Reader Submitted: “My four month old pup and I have been trying to track this “white deer” nightly that we spotted a few weeks ago. Out on our third floor balcony of my apartment, we both heard crashing through the woods. Out in the distance, I see the piebald deer with a large herd. I run inside my place to grab my camera and mount the telephoto lens since the deer was so far out. Turn camera on, point… camera is dead. I ran inside, put the battery on charge and hope I get a little bit of juice to shoot with as I wait for the deer to get closer.
All of a sudden, a buck breaks free and tears through the woods. I run inside, grab the battery, pop it in cam and wait. About 20 seconds later, the rest of deer follow up behind him. By some luck, the camera had enough juice to snap a few quick photos of the piebald before dying completely. My puppy was at my heels barking at the deer the entire time.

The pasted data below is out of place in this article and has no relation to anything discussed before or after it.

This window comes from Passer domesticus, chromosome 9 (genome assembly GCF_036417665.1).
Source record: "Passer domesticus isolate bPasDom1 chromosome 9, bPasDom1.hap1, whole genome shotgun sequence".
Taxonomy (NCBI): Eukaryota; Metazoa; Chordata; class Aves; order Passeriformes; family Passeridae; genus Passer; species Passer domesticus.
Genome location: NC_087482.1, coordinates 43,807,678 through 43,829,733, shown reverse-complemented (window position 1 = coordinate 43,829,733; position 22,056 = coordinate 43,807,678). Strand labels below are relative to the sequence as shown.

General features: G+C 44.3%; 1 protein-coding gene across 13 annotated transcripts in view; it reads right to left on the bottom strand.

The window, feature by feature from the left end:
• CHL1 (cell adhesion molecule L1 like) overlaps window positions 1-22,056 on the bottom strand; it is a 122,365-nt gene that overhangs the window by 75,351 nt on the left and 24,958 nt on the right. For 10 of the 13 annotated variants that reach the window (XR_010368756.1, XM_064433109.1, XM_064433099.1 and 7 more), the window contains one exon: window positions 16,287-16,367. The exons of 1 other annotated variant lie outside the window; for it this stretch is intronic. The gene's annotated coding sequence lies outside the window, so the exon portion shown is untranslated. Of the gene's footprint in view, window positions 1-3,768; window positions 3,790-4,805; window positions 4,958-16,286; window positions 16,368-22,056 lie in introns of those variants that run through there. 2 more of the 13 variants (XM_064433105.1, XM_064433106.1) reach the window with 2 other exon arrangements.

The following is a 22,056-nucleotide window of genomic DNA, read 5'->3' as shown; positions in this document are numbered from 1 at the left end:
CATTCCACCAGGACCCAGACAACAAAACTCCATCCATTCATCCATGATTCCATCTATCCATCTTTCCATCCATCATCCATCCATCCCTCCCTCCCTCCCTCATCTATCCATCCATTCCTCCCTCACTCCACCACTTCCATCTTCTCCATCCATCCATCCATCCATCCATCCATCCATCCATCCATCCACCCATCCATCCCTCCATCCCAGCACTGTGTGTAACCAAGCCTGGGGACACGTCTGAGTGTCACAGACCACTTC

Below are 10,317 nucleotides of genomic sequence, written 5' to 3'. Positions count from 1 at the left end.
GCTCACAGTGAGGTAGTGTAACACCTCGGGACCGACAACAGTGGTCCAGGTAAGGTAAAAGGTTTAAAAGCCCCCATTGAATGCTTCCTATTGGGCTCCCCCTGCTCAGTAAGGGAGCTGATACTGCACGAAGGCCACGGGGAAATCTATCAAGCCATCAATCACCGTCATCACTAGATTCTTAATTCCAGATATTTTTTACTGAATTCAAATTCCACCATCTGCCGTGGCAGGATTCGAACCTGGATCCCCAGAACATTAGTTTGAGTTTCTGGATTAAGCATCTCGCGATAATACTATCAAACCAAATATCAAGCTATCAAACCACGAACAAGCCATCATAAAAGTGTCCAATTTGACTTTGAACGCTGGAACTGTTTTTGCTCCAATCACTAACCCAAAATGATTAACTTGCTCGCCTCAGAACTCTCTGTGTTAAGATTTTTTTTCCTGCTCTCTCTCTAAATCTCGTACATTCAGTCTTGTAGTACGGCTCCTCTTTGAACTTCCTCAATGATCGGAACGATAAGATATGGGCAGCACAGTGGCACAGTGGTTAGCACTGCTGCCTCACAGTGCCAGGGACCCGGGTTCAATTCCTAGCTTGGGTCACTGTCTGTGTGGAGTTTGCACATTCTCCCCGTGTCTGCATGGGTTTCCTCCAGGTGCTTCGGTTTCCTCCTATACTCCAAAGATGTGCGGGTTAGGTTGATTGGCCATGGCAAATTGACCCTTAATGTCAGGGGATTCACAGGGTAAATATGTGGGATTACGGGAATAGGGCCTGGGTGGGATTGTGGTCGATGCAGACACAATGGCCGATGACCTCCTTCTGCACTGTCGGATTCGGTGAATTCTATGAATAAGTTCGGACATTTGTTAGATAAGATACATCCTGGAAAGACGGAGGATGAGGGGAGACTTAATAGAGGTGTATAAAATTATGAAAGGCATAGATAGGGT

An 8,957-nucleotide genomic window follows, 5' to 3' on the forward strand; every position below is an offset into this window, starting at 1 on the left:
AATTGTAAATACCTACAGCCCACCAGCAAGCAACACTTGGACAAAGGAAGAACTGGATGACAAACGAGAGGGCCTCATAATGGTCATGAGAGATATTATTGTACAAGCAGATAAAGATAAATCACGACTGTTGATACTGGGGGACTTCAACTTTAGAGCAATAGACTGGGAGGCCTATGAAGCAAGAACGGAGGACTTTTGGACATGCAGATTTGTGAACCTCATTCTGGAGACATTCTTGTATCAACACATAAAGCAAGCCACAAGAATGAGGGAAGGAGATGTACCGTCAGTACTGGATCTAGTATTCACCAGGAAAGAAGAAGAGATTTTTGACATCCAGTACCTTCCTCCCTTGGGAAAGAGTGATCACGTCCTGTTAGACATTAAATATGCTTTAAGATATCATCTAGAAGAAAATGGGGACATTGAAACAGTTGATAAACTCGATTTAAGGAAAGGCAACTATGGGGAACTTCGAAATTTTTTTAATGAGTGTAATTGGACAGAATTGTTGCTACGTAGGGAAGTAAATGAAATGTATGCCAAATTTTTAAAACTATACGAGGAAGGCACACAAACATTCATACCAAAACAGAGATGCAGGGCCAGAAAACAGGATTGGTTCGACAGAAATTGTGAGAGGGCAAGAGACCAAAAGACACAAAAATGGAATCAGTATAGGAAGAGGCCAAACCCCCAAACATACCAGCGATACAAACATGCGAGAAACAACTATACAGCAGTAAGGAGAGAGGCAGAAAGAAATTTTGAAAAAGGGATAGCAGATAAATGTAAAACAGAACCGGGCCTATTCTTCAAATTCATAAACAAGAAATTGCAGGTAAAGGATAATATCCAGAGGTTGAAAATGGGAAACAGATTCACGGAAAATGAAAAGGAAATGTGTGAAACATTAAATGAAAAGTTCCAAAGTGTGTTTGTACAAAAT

I have sent the four pictures of the piebald deer that I took. Hope you like the pics! I hope the deer comes back again. Talking to neighbors, I hear she has been around and sighted a few times in the Stow and Tallmadge, Ohio area. We see whitetail deer around here all the time, but this is the first piebald that we have noticed. How exciting!”
On Piebald Deer
Hunters commonly call these colorful deer calico or pinto deer. The piebald condition is an inherited genetic trait. The piebald anomaly ranges from a very slight amount of white hair to almost totally white coats. Unlike true albinos, piebald deer have brown eyes and black hooves. The piebald condition is frequently associated with other harmful physical conditions, including skeletal deformities (dorsal bowing of the nose, short & deformed legs, curved spine, short lower mandible) and internal organ deformities.
Piebald deer are not common, usually occurring at less than one percent of the population. Piebald deer can be more common in certain areas, especially in places where deer hunters protect them. Piebald deer are not afforded any special protection under hunting regulations and from a wildlife management standpoint it is not recommend that these animals be protected.